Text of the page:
Third Friday of Advent: Both Mary and Martha
As Jesus and his disciples were on their way, he came to a village where a woman named Martha opened her home to him. She had a sister called Mary, who sat at the Lord’s feet listening to what he said. But Martha was distracted by all the preparations that had to be made. She came to him and asked, “Lord, don’t you care that my sister has left me to do the work by myself? Tell her to help me!”
“Martha, Martha,” the Lord answered, “you are worried and upset about many things, but few things are needed—or indeed only one. Mary has chosen what is better, and it will not be taken away from her.”
—Luke 10:38-42 (Read Luke 10)
The day I was asked to write for this year's Advent devotional about hospitality, I found an infestation of bedbugs in my own bed.
Let me repeat that. Bedbugs. In my own bed!
Surely, finding an infestation of bedbugs disqualifies me from offering hospitality, or writing anything about the subject.
But I didn’t have time to think about that.
We were expecting overnight guests. Friends would be arriving in just a few days.
A few months earlier, the school year had started with a rush of extra activities. Although I had been covered with mosquito bites all summer, and the welts were strangely persisting, there was little margin in my life. When my schedule gets tight, some things go unattended.
I didn’t want it to be my faith, so I met with Jesus in the midst of neglected piles and papers, scratching a few fresh marks on my skin every day. I do believe God has called me to be a wife, mother, and homemaker, and I want my home to be used in loving service for His Kingdom purposes. But cleaning sometimes has to be postponed.
Didn’t Jesus say that Mary had chosen the better part?
Still, I thought this might be hard to explain to my friends who were coming to visit. I called them, embarrassed, and offered to find another place for them to lodge.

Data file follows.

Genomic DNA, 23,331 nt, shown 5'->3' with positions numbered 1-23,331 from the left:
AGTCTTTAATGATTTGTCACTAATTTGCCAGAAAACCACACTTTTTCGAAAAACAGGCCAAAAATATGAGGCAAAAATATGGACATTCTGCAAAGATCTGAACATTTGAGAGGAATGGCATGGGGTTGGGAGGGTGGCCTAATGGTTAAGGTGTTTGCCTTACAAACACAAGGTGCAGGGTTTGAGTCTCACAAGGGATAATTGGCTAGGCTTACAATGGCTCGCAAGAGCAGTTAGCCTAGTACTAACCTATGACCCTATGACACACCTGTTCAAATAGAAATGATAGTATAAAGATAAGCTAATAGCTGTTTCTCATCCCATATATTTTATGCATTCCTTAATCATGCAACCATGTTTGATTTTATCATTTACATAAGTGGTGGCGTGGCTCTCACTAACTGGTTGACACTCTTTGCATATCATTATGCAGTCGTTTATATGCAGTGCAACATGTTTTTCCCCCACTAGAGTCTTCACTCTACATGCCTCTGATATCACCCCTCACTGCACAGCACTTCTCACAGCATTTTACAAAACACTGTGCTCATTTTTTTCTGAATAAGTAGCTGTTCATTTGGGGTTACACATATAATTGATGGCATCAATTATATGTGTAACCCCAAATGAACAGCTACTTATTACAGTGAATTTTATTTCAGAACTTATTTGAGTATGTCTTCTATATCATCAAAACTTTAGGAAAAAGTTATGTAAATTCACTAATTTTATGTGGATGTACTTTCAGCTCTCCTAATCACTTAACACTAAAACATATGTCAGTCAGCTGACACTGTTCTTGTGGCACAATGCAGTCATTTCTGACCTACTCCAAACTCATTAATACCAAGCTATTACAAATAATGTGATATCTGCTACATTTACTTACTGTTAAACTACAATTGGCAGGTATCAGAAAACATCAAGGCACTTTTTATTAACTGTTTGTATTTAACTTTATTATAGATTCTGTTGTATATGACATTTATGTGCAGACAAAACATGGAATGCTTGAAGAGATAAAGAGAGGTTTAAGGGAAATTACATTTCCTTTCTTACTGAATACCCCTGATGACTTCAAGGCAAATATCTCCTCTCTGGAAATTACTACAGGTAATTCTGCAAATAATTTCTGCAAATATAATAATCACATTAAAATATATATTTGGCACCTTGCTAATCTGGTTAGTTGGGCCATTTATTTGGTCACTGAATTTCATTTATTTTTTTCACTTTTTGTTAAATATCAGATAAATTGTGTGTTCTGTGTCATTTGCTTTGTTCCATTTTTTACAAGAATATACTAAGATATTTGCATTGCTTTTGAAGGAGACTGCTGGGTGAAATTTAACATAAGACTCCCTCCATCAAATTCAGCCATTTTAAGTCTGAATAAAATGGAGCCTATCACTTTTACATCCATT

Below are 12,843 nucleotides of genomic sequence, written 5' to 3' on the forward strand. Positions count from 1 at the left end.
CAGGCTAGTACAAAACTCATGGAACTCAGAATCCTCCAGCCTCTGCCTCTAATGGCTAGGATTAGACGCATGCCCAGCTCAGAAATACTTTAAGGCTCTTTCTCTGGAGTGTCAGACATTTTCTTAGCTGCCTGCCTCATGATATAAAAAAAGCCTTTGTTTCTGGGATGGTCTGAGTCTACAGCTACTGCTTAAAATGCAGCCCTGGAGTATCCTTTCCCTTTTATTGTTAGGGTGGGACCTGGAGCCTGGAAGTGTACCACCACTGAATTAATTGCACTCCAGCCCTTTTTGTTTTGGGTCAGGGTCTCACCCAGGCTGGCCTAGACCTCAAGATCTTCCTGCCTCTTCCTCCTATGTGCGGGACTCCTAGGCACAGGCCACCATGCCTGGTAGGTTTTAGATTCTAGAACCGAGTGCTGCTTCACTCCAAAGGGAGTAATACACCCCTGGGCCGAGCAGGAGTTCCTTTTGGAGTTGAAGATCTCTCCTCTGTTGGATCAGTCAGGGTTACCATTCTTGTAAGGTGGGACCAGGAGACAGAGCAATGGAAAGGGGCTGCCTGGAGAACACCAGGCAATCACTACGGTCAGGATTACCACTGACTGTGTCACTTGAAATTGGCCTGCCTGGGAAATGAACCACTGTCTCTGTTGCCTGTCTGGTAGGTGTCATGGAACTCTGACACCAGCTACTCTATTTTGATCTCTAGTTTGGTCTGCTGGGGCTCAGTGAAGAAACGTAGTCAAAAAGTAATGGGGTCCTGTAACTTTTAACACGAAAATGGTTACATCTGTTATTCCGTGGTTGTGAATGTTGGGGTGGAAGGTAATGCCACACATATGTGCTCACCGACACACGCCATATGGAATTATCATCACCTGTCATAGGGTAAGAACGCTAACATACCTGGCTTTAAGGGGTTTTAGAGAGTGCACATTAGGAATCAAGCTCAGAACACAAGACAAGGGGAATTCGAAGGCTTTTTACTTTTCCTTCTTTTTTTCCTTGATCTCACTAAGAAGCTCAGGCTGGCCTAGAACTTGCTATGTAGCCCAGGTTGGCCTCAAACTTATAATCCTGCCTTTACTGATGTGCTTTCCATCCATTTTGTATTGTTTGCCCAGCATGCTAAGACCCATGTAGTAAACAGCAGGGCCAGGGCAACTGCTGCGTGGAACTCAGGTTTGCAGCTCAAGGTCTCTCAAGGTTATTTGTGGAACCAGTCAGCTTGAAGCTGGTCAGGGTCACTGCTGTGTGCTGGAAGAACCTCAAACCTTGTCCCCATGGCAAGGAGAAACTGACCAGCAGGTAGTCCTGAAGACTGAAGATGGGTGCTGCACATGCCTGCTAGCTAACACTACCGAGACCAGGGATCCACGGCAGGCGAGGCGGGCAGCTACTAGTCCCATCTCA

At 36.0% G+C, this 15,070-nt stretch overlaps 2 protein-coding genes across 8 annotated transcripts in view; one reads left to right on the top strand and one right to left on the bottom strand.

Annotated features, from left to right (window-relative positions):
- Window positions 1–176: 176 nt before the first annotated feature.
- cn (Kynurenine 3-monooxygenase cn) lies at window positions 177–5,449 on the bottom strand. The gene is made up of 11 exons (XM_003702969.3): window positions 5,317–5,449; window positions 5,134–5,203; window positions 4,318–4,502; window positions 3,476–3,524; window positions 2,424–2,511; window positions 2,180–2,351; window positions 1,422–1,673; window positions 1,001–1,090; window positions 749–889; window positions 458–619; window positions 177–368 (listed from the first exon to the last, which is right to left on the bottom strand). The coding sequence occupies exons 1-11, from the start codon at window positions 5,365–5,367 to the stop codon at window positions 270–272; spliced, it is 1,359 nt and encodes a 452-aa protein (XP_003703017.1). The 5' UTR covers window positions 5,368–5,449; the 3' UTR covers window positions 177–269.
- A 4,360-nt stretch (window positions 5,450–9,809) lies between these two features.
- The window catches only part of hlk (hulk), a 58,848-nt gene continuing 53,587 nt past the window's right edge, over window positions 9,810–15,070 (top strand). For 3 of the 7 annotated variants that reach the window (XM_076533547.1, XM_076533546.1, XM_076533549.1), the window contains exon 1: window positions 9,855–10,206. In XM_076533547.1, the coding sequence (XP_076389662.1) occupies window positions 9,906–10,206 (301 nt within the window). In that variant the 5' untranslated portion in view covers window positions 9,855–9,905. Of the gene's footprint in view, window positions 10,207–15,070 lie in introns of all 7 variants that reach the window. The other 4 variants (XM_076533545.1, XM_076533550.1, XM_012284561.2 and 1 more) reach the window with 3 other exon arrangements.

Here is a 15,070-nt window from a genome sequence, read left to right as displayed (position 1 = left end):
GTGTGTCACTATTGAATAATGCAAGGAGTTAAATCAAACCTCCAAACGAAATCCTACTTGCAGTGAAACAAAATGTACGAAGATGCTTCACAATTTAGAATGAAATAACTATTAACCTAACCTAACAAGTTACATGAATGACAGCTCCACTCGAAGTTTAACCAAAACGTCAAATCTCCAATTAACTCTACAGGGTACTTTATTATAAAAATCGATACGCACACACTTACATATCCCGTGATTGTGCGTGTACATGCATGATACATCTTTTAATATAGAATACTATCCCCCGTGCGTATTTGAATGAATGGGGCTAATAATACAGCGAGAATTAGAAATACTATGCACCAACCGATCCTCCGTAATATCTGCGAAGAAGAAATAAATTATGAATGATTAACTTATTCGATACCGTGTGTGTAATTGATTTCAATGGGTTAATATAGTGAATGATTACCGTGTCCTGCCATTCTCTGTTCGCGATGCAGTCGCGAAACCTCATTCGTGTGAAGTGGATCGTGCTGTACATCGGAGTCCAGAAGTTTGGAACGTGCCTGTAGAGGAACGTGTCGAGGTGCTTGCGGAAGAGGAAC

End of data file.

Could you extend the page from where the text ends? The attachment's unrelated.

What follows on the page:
But they wanted to stay with us, despite the potential risk.
It was time for Martha to get to work.
We cleaned thoroughly, and I called the exterminator. Although the bedbugs were thankfully confined to my own bedroom, there were so many—so boldly living under my own nose—that I scratched my head (and every other part of my body) at how this could have happened. My body had been alerting me for weeks that there was a problem. How could I have missed it?
There was just always so much to do. So I tried to love my kids and husband well, look out for my neighbors, nourish my spirit, and keep up with the laundry and the cooking. Like Mary, I tried to choose Jesus, but despite the appearance of my house, sometimes I felt more like Martha. Distracted by many, many things.
My friends visited, and I offered my heart and my home to them.
They knew my mess, they saw my welts, and they still chose to accept our hospitality.
And in our rich and nourishing visit, I felt the hospitality of my friends return to me.
I could have saved face by cancelling our visit and hiding the reasons, but I would have missed the joy of being truly known, and loved anyway. In their God-given grace, my friends’ love reminded me that we can't hide anything from Jesus. He knows us to our very depths. He invites us to stop pretending, to take off our masks, to acknowledge that we fall far short of our ideals.
Jesus stepped down out of perfect glory to be born in inglorious and humble circumstances, to dwell with us in the messy reality of our lives.
Will we accept His invitation to do the same with others?
—Mollie Little, CCO Campus Ministry Staff at Allegheny College